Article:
Sunday, January 30, 2011

"If, just before completion, the little fox dips his tail into the water--nothing will further."

He saw in his own eye yesterday's confusion, the leaving of his wife for an exotic lover, and he found the truth, lay, as always, in the commonplace.

Chinese symbol for cigarette.


Chinese symbol for death

He had hit the Yang line.

He could not find a symbol for a higher plane.

Perhaps there was none.

Wednesday, January 26, 2011

Gasp! No Poet Laureate for Detroit?

Every major city in Canada today has not only a Mayor, but--wait for it-- a poet laureate!
The second-last one in Toronto was Giorgio Di Cicco and the man worked hard for it. Published novelist, published journalist, and world -class poet.

Sample of Pier Giorgio Di Cicco's poems (If you excuse my crummy typing):

These are the most extraordinary women in the world,
they do not go to bed at 11 p.m.
when they dance, they dance with you,
when they sing, it is the motherhood of half the world,
when they go walking, they have an affair with sunlight;
these are the women who hold men's faces in the palm of
their hands, these are the women men go back to, because
they do not come easy and they do not come hard. These women
are poetry. They arrange for their sons and daughters the
minute they see the sun, because the sun is a beautiful thing
to sit under. To love the air is to want to fill it with lovers.

These women do not understand words like
would, likely, depending --
those are english words
that have no place in the mouths of people,
hose are words made up for the language of thought,
that have forgotten to serve the language of lovers.
Those words are in a manual at the bottom of the ocean,
where strange fish gnaw upon them,
uncomprehending fish that mouth the strange words
like relationship, perhaps, except, attachment.
The most extraordinary women in the world,
above, are sunning on beaches; when they sigh,
trees far off are heard breathing in
the loveliest towns in the world.

(Online text copyright © 2009, Ian Lancashire (the Department of English) and the University of Toronto).

...Not bad. Perhaps Giorgio Di Cicco may yet make Toronto's half-standing eggshells of a City Hall the core of one of the lovelists towns in the world...But it's not, Oh Lord it's not.
Skyscrapter and towering condos, obscuring the beautiful waterfront. The city seems more like Shanghai now with the almost Arabic monstrous towers reminiscent of Dubai or Beijing.
But in a TV speech Mr. DiCicco insists that Toronto stands astride the future and it may yet be the most beautiful city in the world.
But that's impossible. We in Canada know that Vancover is, and will be the most beautiful city in the world!

Well, let us now move to George Bowring, until recently, Poet Laureate of Canada.


The great local poem begins
when someone pulls

out the last spike.

We declare the hole that is left
the centre of everything.

from Blonds on Bikes, Vancouver, Talonbooks, 1997

Well, maybe, metaphorically, that's what Toronto might have to do to become beautiful. Blockbust and start anew?...Impossible, but it's an intriguing idea.

I think now of Detroit.

Just think what might happen if Mark, the Walking Man were to become poet laureate of Detroit!

Sample of Mark Durfee's recent poem:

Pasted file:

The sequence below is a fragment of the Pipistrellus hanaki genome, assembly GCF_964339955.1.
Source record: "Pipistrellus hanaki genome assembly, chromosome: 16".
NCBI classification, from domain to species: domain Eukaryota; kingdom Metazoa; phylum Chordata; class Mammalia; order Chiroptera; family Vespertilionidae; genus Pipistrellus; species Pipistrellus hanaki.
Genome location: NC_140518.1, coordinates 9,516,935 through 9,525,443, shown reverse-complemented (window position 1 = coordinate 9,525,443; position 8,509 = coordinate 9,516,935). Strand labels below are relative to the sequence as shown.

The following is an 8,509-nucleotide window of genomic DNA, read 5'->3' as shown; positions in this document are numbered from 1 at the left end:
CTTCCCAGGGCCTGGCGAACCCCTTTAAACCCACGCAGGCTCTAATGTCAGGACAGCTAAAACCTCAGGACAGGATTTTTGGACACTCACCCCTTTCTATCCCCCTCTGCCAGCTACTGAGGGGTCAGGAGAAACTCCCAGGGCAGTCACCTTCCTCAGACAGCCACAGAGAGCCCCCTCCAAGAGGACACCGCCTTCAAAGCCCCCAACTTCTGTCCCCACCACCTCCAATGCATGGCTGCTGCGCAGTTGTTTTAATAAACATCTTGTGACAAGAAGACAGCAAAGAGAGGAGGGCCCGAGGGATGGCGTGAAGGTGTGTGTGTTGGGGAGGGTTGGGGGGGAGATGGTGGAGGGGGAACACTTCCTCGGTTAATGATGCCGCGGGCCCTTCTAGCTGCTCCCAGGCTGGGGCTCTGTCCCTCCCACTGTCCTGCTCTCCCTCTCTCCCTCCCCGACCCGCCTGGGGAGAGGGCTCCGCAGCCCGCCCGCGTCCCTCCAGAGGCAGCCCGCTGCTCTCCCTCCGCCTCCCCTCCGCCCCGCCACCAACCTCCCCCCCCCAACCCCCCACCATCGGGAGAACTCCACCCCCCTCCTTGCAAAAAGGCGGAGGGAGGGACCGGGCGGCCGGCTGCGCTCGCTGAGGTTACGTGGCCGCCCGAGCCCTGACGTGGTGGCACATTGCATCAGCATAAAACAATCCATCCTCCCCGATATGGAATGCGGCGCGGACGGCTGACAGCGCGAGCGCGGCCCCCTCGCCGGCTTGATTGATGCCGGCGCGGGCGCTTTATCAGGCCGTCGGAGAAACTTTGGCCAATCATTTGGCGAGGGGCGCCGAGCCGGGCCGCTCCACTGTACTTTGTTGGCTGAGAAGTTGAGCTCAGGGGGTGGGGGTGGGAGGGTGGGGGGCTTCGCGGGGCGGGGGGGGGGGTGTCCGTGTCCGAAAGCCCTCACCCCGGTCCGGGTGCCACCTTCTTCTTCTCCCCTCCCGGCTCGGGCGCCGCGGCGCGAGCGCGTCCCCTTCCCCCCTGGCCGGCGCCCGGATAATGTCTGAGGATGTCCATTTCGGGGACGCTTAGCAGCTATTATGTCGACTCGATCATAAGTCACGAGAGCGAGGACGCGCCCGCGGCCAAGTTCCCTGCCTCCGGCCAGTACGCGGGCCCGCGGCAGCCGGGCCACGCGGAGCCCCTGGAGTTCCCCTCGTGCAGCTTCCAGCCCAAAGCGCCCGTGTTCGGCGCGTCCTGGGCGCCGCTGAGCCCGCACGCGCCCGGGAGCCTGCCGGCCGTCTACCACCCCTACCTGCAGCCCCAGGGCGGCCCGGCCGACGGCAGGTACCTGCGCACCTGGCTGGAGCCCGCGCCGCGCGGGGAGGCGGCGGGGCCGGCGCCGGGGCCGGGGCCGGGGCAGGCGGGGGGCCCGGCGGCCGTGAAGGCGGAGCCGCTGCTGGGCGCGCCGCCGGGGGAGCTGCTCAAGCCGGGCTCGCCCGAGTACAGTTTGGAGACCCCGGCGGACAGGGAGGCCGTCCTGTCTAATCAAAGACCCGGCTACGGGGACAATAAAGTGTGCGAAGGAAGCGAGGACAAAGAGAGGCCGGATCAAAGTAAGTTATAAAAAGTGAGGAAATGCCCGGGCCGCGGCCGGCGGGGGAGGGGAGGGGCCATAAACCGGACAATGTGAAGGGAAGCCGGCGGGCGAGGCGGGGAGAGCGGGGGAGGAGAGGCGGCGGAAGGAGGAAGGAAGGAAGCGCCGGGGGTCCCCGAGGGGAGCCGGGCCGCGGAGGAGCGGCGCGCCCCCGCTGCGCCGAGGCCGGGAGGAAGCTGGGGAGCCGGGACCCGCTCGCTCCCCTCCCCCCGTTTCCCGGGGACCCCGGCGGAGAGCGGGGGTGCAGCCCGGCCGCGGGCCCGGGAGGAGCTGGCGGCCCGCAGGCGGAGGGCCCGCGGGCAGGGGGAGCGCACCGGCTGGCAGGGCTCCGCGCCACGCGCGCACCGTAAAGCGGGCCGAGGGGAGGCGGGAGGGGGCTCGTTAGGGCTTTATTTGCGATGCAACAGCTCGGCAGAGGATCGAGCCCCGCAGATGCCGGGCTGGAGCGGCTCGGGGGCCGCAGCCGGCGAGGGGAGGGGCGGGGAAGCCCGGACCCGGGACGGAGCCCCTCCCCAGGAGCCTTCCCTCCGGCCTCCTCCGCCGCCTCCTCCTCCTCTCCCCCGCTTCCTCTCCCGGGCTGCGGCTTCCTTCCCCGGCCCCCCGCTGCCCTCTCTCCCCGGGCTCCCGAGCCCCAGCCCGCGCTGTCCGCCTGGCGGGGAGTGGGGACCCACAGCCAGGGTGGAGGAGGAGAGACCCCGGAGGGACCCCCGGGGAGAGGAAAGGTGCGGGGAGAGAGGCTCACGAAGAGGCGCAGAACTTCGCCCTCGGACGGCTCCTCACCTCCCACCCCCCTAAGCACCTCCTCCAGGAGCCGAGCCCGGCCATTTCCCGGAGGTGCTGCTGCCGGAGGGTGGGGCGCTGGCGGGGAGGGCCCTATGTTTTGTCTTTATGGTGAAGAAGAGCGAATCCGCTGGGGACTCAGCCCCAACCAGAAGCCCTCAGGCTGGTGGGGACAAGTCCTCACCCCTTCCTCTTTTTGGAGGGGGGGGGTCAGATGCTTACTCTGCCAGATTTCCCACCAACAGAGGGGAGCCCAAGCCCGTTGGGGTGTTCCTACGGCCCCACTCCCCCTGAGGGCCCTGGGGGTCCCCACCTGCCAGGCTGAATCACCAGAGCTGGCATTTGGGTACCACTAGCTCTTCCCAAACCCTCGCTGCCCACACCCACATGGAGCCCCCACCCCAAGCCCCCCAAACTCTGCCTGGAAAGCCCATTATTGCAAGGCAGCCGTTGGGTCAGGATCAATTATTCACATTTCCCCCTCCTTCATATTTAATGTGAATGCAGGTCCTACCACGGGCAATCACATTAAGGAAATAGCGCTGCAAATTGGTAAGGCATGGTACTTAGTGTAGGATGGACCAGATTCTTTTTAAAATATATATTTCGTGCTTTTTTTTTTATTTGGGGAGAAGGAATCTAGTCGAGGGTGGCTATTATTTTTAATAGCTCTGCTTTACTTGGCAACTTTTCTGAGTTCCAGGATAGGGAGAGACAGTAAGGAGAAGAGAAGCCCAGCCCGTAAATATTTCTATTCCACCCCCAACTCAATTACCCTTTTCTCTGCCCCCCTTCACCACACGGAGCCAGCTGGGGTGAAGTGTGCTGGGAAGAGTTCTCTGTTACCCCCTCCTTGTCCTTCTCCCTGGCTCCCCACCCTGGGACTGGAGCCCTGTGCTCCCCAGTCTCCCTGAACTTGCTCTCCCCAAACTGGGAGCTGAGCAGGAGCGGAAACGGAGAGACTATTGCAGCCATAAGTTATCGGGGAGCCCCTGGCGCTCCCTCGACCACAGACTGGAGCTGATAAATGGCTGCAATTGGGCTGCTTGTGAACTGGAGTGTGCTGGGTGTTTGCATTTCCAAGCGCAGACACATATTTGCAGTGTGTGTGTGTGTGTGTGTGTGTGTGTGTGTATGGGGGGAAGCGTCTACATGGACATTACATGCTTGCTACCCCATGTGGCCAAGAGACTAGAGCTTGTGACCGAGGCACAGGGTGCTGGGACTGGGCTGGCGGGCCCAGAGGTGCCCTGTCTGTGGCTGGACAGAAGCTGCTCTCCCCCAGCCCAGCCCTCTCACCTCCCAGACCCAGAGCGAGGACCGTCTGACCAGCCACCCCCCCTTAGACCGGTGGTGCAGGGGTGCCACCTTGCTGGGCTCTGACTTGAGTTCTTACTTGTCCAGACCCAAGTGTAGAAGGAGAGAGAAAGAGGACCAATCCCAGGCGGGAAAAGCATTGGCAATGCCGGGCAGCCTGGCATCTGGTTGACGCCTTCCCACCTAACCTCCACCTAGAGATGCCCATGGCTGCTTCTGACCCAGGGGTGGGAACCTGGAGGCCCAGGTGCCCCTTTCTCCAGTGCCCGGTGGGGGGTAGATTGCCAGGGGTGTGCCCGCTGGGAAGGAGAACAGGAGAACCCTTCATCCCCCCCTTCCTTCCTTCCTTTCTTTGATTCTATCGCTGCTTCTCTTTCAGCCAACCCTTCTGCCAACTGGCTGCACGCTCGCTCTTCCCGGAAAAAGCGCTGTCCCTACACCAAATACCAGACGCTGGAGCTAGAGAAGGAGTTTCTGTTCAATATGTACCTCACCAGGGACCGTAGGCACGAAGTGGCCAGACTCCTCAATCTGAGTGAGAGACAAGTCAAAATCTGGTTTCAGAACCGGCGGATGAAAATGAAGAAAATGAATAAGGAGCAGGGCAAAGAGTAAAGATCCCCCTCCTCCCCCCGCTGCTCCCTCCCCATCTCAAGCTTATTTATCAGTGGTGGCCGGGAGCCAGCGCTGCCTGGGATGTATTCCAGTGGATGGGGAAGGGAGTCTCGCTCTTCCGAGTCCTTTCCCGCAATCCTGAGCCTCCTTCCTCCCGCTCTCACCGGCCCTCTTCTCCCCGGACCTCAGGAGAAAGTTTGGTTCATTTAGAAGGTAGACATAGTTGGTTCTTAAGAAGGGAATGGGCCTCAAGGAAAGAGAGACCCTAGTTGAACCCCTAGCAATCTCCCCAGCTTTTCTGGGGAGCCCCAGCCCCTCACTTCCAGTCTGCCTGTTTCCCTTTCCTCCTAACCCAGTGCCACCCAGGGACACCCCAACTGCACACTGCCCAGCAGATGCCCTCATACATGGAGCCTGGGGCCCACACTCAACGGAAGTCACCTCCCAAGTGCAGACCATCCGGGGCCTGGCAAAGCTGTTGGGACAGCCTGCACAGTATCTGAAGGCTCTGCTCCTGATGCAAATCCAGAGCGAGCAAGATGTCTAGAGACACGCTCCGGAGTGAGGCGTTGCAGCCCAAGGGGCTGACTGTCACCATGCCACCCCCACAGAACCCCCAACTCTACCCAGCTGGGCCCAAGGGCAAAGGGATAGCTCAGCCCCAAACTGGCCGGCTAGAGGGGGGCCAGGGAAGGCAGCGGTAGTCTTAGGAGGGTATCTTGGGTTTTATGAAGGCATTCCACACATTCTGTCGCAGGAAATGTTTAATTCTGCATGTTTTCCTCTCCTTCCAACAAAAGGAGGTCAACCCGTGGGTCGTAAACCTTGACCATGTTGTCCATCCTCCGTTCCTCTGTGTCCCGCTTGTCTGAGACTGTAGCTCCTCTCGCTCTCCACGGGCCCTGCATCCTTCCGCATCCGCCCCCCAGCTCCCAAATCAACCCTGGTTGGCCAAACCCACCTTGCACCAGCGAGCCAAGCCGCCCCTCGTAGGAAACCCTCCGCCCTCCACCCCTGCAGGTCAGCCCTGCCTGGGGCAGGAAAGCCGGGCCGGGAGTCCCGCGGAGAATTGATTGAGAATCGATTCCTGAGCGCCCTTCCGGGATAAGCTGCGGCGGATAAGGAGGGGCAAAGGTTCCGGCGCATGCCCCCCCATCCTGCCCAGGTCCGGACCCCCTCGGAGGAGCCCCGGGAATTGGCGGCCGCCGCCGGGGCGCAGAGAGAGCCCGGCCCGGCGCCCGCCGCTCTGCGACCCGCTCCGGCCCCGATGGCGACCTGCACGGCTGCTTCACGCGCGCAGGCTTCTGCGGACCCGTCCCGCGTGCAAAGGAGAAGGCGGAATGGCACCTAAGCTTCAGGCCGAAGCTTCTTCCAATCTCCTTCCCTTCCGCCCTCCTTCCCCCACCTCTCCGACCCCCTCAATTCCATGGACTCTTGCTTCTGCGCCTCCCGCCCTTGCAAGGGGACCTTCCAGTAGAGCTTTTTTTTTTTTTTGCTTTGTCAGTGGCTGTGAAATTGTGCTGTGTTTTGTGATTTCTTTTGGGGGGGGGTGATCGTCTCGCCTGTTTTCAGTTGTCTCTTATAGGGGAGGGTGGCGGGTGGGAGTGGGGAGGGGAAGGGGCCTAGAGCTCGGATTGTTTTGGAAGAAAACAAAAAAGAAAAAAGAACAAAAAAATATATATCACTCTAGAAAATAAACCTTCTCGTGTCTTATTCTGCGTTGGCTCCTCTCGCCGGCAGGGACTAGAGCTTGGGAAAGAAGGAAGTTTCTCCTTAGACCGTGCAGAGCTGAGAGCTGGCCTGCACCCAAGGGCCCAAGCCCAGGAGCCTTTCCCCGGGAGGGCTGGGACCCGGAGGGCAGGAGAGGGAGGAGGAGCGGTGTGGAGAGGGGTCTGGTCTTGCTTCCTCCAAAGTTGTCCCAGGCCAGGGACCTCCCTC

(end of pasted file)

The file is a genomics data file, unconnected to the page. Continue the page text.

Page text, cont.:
Tuesday, January 25, 2011

In the calm found in the afterglow
of nighttime passions cooled,
when dark gives way to day
where noise levels slowly rise
I am lifted to sleep
from the waking dreams of yester morn.

I have found all I want
and nothing more need I to acquire
for I have found knowledge of you and you I.
In that finding I can sleep comforted forever
knowing we have done all there was to do.
We together alone made a fine bier bed to lie in.

Passionate youth
escape me now.
I let you go
comforted in our having left
all doors unlocked
as we passed through them.

© M Durfee

Not bad.
Yes, yes, over here, it's Toronto the Good, but I am convinced that Mark The Walking Man can inspire Detroit to be less bad. Even beautiful!

Mark Durfee for Poet Laureate Detroit!


Saturday, January 22, 2011

"I know that you love me baby, but you don't know how to show it."

Driving around the loop in Chicago looking for a lost friend who I fear had fallen prey to a cult farther South, why else the strange letters and then silence. He said he was getting married. And that was all. Maried to whom? Where?..."Someone from among my friends," he had telegraphed. And then no more contact, either with me or his family.
He was a sensitive guy, very creative. Photographer.
But he'd had this thing about lady photographers. He'd been stung once or twice by artistic, domineering chicks who could outshoot and outsell him and that gave them a certain power. Arty women, even painters could be quite a handful for Alex, who wasn't sure if he were all that far past his f-stop when it came to photography. Yet I don't recall him ever being thrown out of bed. Maybe it was his way with creative women.
But yet he was missing all the same.

I pulled by the docks not far from the Chicago Tribune, went to park near a truck stop. Truckers knew everything. They been everywhere. Doesn't matter how smart you are when you try to find a needle in a haystack. You have to start somewhere.
My friend had been a photographer. I had been something of a musician.
But there are musicians and there are musicians.
Right there on a wharf, I heard the amplified blue notes of guitar. A tall old black guy was playing to nobody in particular, his amp plugged into a service outlet and his Fender in his hand.
I had never heard the blues he was playing before:

"I know that you love me baby
...But you don't know how to show it"

And then a riff like the devil. No honky could copy it, except maybe Keith Richards, though he does use computer notation, even for riffs.

"I know that you love me baby
But you don't know how to show it."

I parked the car and walked over to the old Chicago blues man. Threw ten dollars into his hat. He just nodded and kept playing.

"I know that you love me baby, but you don't know how to show it."

I nad the sense, somehow that I would find my friend.

But because of those blues, I knew the news would not be good.

This was Chicago.

My friend was in Illinois now.
They got some hungry women there.

Wednesday, January 12, 2011